As May put it after the tally was announced, “It is clear that the House does not support this deal. But tonight’s vote tells us nothing about what it does support. Nothing about how or even if it intends to honor the decision the British people took in a referendum Parliament decided to hold.”
As she pronounced that last line a reference to the 2016 Brexit referendum, which the Leave side narrowly won some M.P.s began to boo and hiss.
Perhaps they were all very clear in their own minds about what they each supported. In some cases, they wanted a second referendum, which might overturn the first, though it might also reaffirm it. There are ways, legally, for Britain to back out of Brexit. After the vote, Donald Tusk, the President of the European Council, tweeted, “If a deal is impossible, and no one wants no deal, then who will finally have the courage to say what the only positive solution is?” By this, he presumably meant just dropping the whole thing and staying in Europe.
But Tusk is wrong: a sizable fraction of the hard Brexiteers in Parliament does want “no deal,” including Rees-Mogg and his Tory-rebel allies. Some of them see it as, however flawed, the best option left; for others, crashing out, on March 29th, is not the danger but the goal they want to burn the bridges to the E.U. bureaucracy in Brussels, and never mind whether they take a good part of the British economy down with them.
Both those who want the hardest Brexit and those who think that the whole thing might now be called off seem to believe that Tuesday’s vote helped them. And both sides might be right about the wide-open quality of the moment. The vote was a starburst of extremes, with all the energy going in different directions.
Britain can also stall for time by asking the E.U. for an extension, in the hopes that something will be figured out. But the E.U. is likely to want a sense of what the plan is.
(On Twitter, Jean-Claude Juncker, the President of the E.U. Commission, urged the U.K. “to clarify its intentions as soon as possible. Time is almost up.”)
— Jean-Claude Juncker (@JunckerEU) January 15, 2019
May had hoped that, if her loss was relatively narrow, she could go back to Brussels and ask for a few small changes in particular, regarding the “backstop” meant to address the Irish-border question that might win over just enough waverers and holdouts to get the deal through. That no longer seems feasible, if it ever did; tweaks at the margins aren’t going to swing enough votes. And, thanks to some maneuvering last week in what was yet another backstabbing subplot in the Brexit story, involving the Speaker of the House of Commons May has to come back to Parliament with whatever Plan B she can devise no later than Monday. Of course, she has to survive the no-confidence vote first.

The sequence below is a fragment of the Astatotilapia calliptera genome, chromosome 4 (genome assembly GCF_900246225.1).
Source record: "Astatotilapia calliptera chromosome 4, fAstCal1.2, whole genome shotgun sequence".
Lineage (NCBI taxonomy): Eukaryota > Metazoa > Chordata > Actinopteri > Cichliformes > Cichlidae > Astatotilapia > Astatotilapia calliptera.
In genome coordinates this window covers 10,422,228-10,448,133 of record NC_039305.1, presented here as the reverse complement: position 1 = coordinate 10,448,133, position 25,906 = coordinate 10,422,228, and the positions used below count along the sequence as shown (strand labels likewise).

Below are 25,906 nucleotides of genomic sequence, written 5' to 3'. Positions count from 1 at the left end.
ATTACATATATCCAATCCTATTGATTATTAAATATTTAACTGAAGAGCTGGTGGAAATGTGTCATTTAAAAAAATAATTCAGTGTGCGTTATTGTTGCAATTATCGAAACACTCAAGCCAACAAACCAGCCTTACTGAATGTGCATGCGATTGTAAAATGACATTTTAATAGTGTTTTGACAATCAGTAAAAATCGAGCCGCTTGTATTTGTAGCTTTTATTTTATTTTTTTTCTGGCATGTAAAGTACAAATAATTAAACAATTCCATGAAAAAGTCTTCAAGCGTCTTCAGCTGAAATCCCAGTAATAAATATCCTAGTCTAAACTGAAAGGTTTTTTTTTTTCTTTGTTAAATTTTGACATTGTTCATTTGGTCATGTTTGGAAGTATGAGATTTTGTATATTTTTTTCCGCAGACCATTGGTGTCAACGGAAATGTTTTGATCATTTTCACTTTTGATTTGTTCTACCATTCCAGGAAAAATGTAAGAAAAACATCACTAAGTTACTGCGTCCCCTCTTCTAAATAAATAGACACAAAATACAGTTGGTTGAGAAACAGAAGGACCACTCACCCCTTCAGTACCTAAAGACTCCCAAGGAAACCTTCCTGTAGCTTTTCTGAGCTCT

As of Tuesday night, the guesses were that May would survive, if only because there was no consensus on who might replace her; many Tories who oppose her plan cannot abide Corbyn. She is the Brexit plan made human, in that sense. It’s possible that the M.P.s finally realized, in the moments after the vote was announced, how badly they had lost their way. But that would require a level of good sense and self-awareness that, so far, has been missing. If the members let Theresa May remain in Downing Street, will they listen to her, to the voters, or only to the sounds of their own jeers in Parliament?
Meanwhile, French President Emmanuel Macron said on Tuesday Britain would be the biggest loser if it left the European Union without a deal, after the British parliament resoundingly rejected Prime Minister Theresa May’s Brexit divorce agreement.
Macron was reaching the end of an almost seven-hour debate with local officials when he was told of the result of the British vote.
“First option, they go toward a no deal. They say: ‘there is no deal’. That’s scary for everybody. The first losers in this would be the British,” Macron told mayors during a town hall meeting in Normandy.
“Second option, they tell us – in my view, that’s what they’ll do, I know them a bit – ‘we’ll try to improve what we can get from the Europeans and we’ll get back for a vote’,” Macron said.
“In that case, we’ll look into it, maybe we’ll make improvements on one or two things, but I don’t really think so because we’ve reached the maximum of what we could do with the deal and we won’t, just to solve Britain’s domestic political issues, stop defending European interests,” he said.
“There’s a third option, which is to say – and in my view they’ll start with the second option and then we’ll eventually end up with the third – ‘actually, we’re going to take more time to renegotiate something’,” he said.